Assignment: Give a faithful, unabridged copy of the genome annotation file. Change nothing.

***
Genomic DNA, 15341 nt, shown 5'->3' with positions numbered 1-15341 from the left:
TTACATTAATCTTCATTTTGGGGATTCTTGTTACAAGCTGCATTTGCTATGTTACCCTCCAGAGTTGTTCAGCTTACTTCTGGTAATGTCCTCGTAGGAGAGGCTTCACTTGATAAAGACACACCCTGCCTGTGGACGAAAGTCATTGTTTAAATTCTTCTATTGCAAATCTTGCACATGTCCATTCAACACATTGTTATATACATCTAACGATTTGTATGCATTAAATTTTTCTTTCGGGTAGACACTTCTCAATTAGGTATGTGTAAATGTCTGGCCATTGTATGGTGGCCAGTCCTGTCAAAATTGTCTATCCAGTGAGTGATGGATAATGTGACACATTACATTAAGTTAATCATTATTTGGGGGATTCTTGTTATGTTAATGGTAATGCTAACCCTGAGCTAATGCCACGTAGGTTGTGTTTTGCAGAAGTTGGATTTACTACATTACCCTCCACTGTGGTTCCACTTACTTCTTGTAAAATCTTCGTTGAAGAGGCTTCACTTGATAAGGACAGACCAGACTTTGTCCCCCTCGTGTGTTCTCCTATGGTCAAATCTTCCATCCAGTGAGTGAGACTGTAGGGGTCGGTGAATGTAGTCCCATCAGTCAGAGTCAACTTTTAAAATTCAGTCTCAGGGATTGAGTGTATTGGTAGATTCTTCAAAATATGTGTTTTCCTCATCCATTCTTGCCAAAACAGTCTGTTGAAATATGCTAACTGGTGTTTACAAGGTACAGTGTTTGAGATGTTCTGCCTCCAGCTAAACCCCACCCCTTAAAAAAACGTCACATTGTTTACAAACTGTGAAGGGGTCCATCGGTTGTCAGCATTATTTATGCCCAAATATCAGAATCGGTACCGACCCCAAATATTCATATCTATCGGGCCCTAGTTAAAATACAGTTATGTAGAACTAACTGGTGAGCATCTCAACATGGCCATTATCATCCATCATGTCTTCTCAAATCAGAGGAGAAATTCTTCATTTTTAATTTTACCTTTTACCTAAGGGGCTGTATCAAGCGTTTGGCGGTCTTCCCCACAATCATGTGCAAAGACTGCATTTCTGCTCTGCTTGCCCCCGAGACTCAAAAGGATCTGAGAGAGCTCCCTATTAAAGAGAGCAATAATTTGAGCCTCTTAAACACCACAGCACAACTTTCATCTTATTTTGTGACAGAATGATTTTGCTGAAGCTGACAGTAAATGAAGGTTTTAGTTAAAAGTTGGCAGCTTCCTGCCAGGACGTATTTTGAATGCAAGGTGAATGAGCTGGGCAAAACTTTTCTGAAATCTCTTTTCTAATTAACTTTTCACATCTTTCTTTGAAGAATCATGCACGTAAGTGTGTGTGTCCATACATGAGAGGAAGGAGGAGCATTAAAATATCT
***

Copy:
Genomic DNA, 15341 nt, shown 5'->3' with positions numbered 1-15341 from the left:
TTACATTAATCTTCATTTTGGGGATTCTTGTTACAAGCTGCATTTGCTATGTTACCCTCCAGAGTTGTTCAGCTTACTTCTGGTAATGTCCTCGTAGGAGAGGCTTCACTTGATAAAGACACACCCTGCCTGTGGACGAAAGTCATTGTTTAAATTCTTCTATTGCAAATCTTGCACATGTCCATTCAACACATTGTTATATACATCTAACGATTTGTATGCATTAAATTTTTCTTTCGGGTAGACACTTCTCAATTAGGTATGTGTAAATGTCTGGCCATTGTATGGTGGCCAGTCCTGTCAAAATTGTCTATCCAGTGAGTGATGGATAATGTGACACATTACATTAAGTTAATCATTATTTGGGGGATTCTTGTTATGTTAATGGTAATGCTAACCCTGAGCTAATGCCACGTAGGTTGTGTTTTGCAGAAGTTGGATTTACTACATTACCCTCCACTGTGGTTCCACTTACTTCTTGTAAAATCTTCGTTGAAGAGGCTTCACTTGATAAGGACAGACCAGACTTTGTCCCCCTCGTGTGTTCTCCTATGGTCAAATCTTCCATCCAGTGAGTGAGACTGTAGGGGTCGGTGAATGTAGTCCCATCAGTCAGAGTCAACTTTTAAAATTCAGTCTCAGGGATTGAGTGTATTGGTAGATTCTTCAAAATATGTGTTTTCCTCATCCATTCTTGCCAAAACAGTCTGTTGAAATATGCTAACTGGTGTTTACAAGGTACAGTGTTTGAGATGTTCTGCCTCCAGCTAAACCCCACCCCTTAAAAAAACGTCACATTGTTTACAAACTGTGAAGGGGTCCATCGGTTGTCAGCATTATTTATGCCCAAATATCAGAATCGGTACCGACCCCAAATATTCATATCTATCGGGCCCTAGTTAAAATACAGTTATGTAGAACTAACTGGTGAGCATCTCAACATGGCCATTATCATCCATCATGTCTTCTCAAATCAGAGGAGAAATTCTTCATTTTTAATTTTACCTTTTACCTAAGGGGCTGTATCAAGCGTTTGGCGGTCTTCCCCACAATCATGTGCAAAGACTGCATTTCTGCTCTGCTTGCCCCCGAGACTCAAAAGGATCTGAGAGAGCTCCCTATTAAAGAGAGCAATAATTTGAGCCTCTTAAACACCACAGCACAACTTTCATCTTATTTTGTGACAGAATGATTTTGCTGAAGCTGACAGTAAATGAAGGTTTTAGTTAAAAGTTGGCAGCTTCCTGCCAGGACGTATTTTGAATGCAAGGTGAATGAGCTGGGCAAAACTTTTCTGAAATCTCTTTTCTAATTAACTTTTCACATCTTTCTTTGAAGAATCATGCACGTAAGTGTGTGTGTCCATACATGAGAGGAAGGAGGAGCATTAAAATATCT